STATE, EX REL. WANAMAKER v. MILLER

Nos. 34004 and 34089.

164 Ohio St. 174 (1955)

THE STATE, EX REL. WANAMAKER, JUDGE, APPELLANT, v. MILLER, CLERK, APPELLEE. THE STATE, EX REL. WANAMAKER, JUDGE, APPELLANT, v. WEYGANDT, CHIEF JUSTICE, ET AL., APPELLEES.

Supreme Court of Ohio.

Decided July 27, 1955.


Attorney(s) appearing for the Case

Mr. Walter B. Wanamaker, for appellant.

Mr. C. William O'Neill, attorney general, and Mr. Joseph S. Gill, for appellees.


Per Curiam.

Counsel for appellees filed motions to dismiss the appeals for the reason that the same are moot. Upon consideration thereof, the court finds said motions not well taken and overrules the same.

As to case No. 34004, Section 2731.01, Revised Code, defines mandamus as follows: "Mandamus is a writ, issued in the name of the state to an inferior tribunal, a corporation, board, or person, commanding the performance of an act which the law specially enjoins as a duty resulting from an office, trust, or station." By its very definition, the writ of mandamus is a writ which shall be issued only to an inferior tribunal.

Although the Clerk of the Supreme Court is simply a ministerial officer of the Supreme Court (State, ex rel. McKean, v. Graves, Secy. of State, 91 Ohio St. 23, 109 N. E., 528), he acts as the court in carrying out its instructions. The clerk being a ministerial officer of the court, the court has the power to order him either to file or to refuse to file any matter presented to him. In the event of his refusal to file a paper properly presented to him, the court may either remove him or order the paper filed by court action. It does not follow from that, however, that any court inferior to the Supreme Court has the authority to issue similar instructions to such clerk.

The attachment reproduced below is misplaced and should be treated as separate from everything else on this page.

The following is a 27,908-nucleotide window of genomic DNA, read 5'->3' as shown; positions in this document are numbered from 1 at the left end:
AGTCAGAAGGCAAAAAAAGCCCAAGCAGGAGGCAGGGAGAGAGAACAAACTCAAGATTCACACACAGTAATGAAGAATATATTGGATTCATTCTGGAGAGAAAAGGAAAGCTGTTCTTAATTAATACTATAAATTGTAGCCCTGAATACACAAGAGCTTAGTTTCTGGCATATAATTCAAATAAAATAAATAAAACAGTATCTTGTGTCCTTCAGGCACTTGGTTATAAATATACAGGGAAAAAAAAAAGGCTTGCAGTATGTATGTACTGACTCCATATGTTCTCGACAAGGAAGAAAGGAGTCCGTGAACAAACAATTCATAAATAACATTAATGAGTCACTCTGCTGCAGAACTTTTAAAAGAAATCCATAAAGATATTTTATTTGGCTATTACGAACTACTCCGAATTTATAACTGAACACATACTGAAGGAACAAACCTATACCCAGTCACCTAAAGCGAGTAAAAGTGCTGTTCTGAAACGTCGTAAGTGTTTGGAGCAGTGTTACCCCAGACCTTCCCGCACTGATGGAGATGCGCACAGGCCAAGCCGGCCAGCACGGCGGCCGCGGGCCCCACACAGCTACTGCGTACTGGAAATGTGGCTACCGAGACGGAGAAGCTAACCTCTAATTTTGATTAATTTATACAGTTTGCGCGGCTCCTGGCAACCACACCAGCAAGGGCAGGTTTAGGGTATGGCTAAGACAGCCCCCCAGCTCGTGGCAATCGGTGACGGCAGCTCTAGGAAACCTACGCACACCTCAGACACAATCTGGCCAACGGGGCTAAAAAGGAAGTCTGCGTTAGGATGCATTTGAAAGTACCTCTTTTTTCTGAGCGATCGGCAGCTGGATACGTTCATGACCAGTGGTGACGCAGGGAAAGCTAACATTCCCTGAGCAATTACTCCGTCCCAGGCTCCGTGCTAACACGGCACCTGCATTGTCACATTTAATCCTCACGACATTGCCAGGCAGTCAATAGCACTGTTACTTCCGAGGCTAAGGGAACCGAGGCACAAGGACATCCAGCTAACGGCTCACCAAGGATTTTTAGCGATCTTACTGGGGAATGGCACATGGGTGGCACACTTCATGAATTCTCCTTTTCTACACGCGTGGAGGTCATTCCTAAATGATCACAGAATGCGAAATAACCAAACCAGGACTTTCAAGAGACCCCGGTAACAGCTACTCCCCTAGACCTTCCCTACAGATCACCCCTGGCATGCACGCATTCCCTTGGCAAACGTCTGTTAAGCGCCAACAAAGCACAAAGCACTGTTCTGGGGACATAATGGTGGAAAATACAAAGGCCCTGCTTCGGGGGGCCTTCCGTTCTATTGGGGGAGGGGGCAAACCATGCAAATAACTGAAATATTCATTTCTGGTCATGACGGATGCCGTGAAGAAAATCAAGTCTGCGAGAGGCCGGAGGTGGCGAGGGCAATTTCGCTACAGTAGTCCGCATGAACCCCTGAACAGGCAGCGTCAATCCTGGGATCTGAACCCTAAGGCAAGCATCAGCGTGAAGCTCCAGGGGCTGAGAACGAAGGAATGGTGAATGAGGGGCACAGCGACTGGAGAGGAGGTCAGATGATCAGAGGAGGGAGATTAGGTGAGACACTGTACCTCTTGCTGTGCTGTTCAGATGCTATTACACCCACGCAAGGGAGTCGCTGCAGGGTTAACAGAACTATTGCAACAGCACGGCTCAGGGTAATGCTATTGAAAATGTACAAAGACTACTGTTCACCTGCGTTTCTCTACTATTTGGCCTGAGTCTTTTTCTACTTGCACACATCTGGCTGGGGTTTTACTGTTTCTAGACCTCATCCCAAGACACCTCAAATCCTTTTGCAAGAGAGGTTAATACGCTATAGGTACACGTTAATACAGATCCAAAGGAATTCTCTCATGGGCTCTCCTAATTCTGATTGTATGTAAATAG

In case No. 34089, similar reasoning may be applied in regard to the jurisdiction of the Court of Appeals to issue a writ of prohibition. This court in State, ex rel. Nolan, v. ClenDening, 93 Ohio St. 264, 112 N. E., 1029, said:

"The writ of prohibition is an extraordinary judicial writ issuing out of a court of superior jurisdiction and directed to an inferior tribunal properly and technically denominated such, or to an inferior ministerial tribunal possessing incidentally judicial powers and known as a quasi-judicial tribunal, or even in extreme cases to a purely ministerial body, commanding it to cease abusing or usurping judicial functions.'"

Inasmuch as the Supreme Court is not a tribunal inferior to the Court of Appeals, it is axiomatic that there was no basis for the issuance of the writs by the Court of Appeals.

The judgments of the Court of Appeals are, therefore, affirmed.

Judgments affirmed.

MATTHIAS, Acting C. J., BELL, ROSS, SKEEL, HILDEBRANT, HURD and KOVACHY, JJ., concur.

MATTHIAS, J., sitting in the place and stead of WEYGANDT, C. J., pursuant to Section 2503.04, Revised Code.

Ross and HILDEBRANT, JJ., of the First Appellate District, and KOVACHY, SKEEL and HURD, JJ., of the Eighth Appellate District, sitting by designation in the place and stead of MATTHIAS, HART, ZIMMERMAN, STEWART and TAFT, JJ., pursuant to Section 2, Article IV of the Constitution.


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